the second memory array is associated with a quantity of bits of one of one, two, four and eight bits, depending on a data input/output operational configuration of the memory device; and
data is output externally in synchronization with one of the rising edge and falling edge of a clock signal, and data is output externally in synchronization with the other of the rising edge and falling edge of the clock signal during a by-thirty-six (X36) double data rate (DDR) read operation.
16. The semiconductor memory device of claim 15, wherein the control signals are sense amplifier control signals, the sense amplifier control signals selectively activating sense amplifiers in the memory arrays.
17. The semiconductor memory device of claim 15, further comprising a third memory array redundant to at least one of the first and second memory arrays.
18. The semiconductor memory device of claim 15, further comprising a peripheral circuit formed on the semiconductor memory device.
19. The semiconductor memory device of claim 18, wherein the peripheral circuit is formed dividing at least one of the first and second memory arrays.
20. The semiconductor memory device of claim 15, wherein each memory array comprises eight memory blocks and each memory block comprises eight memory segments.
21. The semiconductor memory device of claim 15, wherein the semiconductor memory device comprises a DRAM device.
Description
RELATED APPLICATION

This application is a continuation of U.S. application Ser. No. 10/602,111, filed on Jun. 23, 2003, now U.S. Pat. No. 6,909,661 which relies for priority on Korean Patent Application number 2002-44220, filed on Jul. 26, 2002, the contents of which are incorporated herein in their entirety.

FIELD OF THE INVENTION

The present invention relates to semiconductor memory devices having a plurality of memory arrays, and, in particular, to input/output organization in the memory device.

BACKGROUND OF THE INVENTION

FIG. 1 contains a block diagram of a conventional semiconductor memory device with data input/output organization defined in multiples of nine bits. The semiconductor memory device 10 includes eight memory arrays MAT0 to MAT7 that are arranged in regions of four rows and two columns. FIG. 2 is a detailed block diagram of a memory array of FIG. 1, for example, memory array MAT0. Referring to FIGS. 1 and 2, each of the memory arrays includes a plurality of memory blocks BLK0 to BLK7, a main row decoder circuit MRD, section row decoder circuits SRD, a column decoder & column gate block Y-DEC & Y-GATE and a sense amplifier and write driver block SA & WD.

Referring to FIG. 2, the main row decoder circuit MRD selectively drives main word lines that are arranged in the row direction (not shown). Each of the section row decoder circuits SRD selectively drives section word lines of corresponding memory blocks. The column decoder and column gate block Y-DEC & Y-GATE selects columns of the selected memory block, for example, nine columns in the case of data input/output organization in multiples of nine (hereinafter “X9”), and electrically connects the selected columns to the sense amplifier and write driver block SA & WE.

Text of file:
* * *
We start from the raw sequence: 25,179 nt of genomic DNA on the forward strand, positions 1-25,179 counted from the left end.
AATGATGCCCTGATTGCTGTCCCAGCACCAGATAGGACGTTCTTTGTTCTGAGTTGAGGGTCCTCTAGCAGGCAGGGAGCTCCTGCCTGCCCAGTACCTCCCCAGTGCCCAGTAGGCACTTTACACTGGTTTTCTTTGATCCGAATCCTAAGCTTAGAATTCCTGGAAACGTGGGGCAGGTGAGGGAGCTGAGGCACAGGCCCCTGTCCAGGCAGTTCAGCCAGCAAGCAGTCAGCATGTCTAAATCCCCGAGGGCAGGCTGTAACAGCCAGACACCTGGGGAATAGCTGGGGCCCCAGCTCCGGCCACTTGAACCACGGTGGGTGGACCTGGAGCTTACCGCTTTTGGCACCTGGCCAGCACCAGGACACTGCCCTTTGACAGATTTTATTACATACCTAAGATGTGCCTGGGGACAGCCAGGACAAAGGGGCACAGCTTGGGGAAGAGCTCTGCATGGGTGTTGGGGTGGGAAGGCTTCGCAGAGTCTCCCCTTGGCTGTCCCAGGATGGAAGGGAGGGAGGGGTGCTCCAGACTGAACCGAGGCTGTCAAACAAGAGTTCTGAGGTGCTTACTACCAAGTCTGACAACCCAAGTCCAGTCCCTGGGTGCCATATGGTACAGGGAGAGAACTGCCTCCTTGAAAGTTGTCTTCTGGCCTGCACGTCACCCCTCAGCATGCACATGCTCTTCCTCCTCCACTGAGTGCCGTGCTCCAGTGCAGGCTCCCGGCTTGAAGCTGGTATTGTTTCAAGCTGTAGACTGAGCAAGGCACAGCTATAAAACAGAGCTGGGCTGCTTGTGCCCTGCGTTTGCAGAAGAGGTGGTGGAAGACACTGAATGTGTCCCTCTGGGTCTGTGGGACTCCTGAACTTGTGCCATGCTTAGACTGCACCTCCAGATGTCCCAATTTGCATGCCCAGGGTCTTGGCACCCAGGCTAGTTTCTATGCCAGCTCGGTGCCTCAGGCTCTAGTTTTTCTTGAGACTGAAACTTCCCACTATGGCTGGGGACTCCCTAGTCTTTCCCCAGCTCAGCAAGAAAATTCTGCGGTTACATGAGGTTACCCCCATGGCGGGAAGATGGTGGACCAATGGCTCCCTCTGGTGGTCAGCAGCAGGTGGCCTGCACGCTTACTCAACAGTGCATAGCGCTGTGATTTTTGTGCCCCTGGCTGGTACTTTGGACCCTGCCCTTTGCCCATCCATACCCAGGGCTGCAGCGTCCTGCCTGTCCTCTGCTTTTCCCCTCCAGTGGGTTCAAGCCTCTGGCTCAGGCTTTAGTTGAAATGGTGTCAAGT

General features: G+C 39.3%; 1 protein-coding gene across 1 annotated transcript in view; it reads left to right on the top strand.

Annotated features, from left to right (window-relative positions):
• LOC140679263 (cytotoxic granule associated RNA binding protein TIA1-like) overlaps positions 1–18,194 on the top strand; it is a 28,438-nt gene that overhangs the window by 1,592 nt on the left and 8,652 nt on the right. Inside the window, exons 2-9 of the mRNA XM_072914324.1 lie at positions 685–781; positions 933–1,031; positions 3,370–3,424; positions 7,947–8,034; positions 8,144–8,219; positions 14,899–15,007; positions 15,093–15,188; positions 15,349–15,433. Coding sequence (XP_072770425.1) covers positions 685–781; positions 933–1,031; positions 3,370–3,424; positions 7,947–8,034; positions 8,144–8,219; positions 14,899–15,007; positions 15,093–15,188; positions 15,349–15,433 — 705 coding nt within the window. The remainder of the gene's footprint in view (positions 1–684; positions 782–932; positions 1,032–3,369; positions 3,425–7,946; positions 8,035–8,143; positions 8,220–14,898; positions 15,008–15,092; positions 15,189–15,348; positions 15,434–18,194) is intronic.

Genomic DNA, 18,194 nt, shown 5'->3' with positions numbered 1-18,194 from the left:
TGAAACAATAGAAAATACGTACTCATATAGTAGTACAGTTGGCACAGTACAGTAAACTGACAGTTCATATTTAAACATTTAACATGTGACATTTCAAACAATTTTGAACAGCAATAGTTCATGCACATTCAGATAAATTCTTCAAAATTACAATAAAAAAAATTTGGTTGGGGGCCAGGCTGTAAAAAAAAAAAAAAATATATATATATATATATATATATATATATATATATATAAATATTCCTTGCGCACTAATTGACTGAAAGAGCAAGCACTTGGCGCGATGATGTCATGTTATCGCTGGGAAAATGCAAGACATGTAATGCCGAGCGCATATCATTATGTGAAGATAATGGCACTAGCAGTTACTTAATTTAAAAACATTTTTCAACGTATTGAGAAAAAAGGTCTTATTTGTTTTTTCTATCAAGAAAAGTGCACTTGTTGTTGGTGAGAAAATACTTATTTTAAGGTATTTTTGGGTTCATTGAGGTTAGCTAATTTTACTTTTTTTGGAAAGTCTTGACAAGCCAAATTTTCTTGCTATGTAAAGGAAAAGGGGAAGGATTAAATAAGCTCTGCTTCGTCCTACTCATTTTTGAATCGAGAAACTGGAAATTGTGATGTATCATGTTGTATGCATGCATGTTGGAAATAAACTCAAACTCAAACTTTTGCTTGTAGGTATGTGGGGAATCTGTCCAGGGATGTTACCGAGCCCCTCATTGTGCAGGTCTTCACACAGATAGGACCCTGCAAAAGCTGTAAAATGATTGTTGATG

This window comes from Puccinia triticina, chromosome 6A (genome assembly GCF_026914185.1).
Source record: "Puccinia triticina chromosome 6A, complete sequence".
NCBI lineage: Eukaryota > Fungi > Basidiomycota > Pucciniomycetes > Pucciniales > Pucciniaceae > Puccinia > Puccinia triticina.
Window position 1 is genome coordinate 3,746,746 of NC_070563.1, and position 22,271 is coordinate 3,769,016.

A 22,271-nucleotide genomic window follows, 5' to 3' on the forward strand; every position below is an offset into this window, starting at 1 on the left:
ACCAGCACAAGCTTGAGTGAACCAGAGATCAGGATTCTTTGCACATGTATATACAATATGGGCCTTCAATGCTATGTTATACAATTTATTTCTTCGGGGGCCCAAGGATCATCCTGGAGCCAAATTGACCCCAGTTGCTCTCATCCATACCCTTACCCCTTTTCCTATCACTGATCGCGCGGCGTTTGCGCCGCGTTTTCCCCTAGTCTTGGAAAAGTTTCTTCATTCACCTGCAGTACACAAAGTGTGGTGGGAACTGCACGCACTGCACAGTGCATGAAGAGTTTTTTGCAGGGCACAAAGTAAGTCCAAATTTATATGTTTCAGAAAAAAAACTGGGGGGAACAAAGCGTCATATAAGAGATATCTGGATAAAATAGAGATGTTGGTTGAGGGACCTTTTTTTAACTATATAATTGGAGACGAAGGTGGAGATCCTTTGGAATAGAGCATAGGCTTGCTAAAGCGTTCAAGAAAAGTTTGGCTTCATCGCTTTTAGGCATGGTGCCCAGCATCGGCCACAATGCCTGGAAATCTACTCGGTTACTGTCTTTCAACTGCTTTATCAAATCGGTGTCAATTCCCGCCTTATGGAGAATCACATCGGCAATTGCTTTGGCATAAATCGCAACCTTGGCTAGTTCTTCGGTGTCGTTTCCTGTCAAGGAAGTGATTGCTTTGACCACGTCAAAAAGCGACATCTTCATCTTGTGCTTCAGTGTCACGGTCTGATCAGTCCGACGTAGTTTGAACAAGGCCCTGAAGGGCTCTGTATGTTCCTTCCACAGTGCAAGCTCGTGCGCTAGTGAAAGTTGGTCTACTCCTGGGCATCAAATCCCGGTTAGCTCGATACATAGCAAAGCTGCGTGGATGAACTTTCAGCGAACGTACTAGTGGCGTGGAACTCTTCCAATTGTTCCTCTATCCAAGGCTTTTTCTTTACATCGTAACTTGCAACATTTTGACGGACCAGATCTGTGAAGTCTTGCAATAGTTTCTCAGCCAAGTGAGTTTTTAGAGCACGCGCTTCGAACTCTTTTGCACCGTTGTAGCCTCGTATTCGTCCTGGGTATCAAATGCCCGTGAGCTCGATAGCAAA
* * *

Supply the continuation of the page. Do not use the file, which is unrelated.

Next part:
During a read operation, the sense amplifier and write driver block SA & WA senses data from selected memory block through selected rows, and the sensed data is transferred to a data bus MDL. In FIG. 2, a data bus comprises nine data lines MDL0 to MDL8. During a write operation, the sense amplifier and write driver block SA & WD transfers write data on the data bus MDL to the selected columns of the selected memory block through the column decoder and column gate block Y-DEC & Y-GATE.

FIG. 3 contains a detailed block diagram of a memory block BLK of FIG. 2. FIG. 3 shows the memory block and its peripheral circuit blocks as illustrated in FIG. 2. Referring to FIG. 3, a memory block BLK comprises nine memory block segments IO0 to IO8. A column decoder and column gate block Y-DEC & Y-GATE is a column selection circuit, and it selects one of the columns of each memory block segment IO0 to IO8. That is, nine columns are selected. During a read operation, sense amplifiers SA0 to SA8 sense one bit data from respective memory block segments IO0 to IO8 through the corresponding selected columns, and the selected nine-bit data is transferred to the corresponding data lines.

A read operation of the semiconductor memory device with data input/output organization in multiples of 18 (X18), 36 (X36) or 72 (X72) will be described more fully below. As discussed above, a semiconductor memory device 10 in FIG. 1 comprises eight memory arrays and each array comprises eight memory blocks BLK0 to BLK7, and each memory block comprises nine memory block segments IO0 to IO8.

FIG. 4A shows a method for outputting data relating to a X72 single data rate (SDR) read operation or a X36 double data rate DDR read operation. During a X72 SDR read operation, nine bits of data are read simultaneously in each memory array and eventually seventy-two bits of data will be simultaneously output externally. During a X36 DDR read operation, nine-bit data is read simultaneously in each memory array as in the X72 SDR read operation. However, half of the seventy-two bits of data (thirty-six bits) is output externally in synchronization with the rising edge (or falling edge) of a clock signal and the other half (thirty-six bits) is output externally in synchronization with the falling edge (or rising edge) of the clock signal.